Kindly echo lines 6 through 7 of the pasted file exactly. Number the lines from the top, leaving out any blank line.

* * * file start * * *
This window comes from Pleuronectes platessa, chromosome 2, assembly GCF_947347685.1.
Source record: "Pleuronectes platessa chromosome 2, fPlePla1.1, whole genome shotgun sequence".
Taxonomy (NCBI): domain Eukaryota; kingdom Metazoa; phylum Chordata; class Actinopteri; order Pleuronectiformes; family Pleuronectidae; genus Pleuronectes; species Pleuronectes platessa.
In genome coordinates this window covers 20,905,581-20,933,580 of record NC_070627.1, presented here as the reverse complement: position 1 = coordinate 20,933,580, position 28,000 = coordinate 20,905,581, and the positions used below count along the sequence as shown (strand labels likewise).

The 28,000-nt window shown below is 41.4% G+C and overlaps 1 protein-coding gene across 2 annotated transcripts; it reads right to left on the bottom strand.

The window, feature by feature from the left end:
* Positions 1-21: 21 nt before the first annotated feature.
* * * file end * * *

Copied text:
The window, feature by feature from the left end:
* Positions 1-21: 21 nt before the first annotated feature.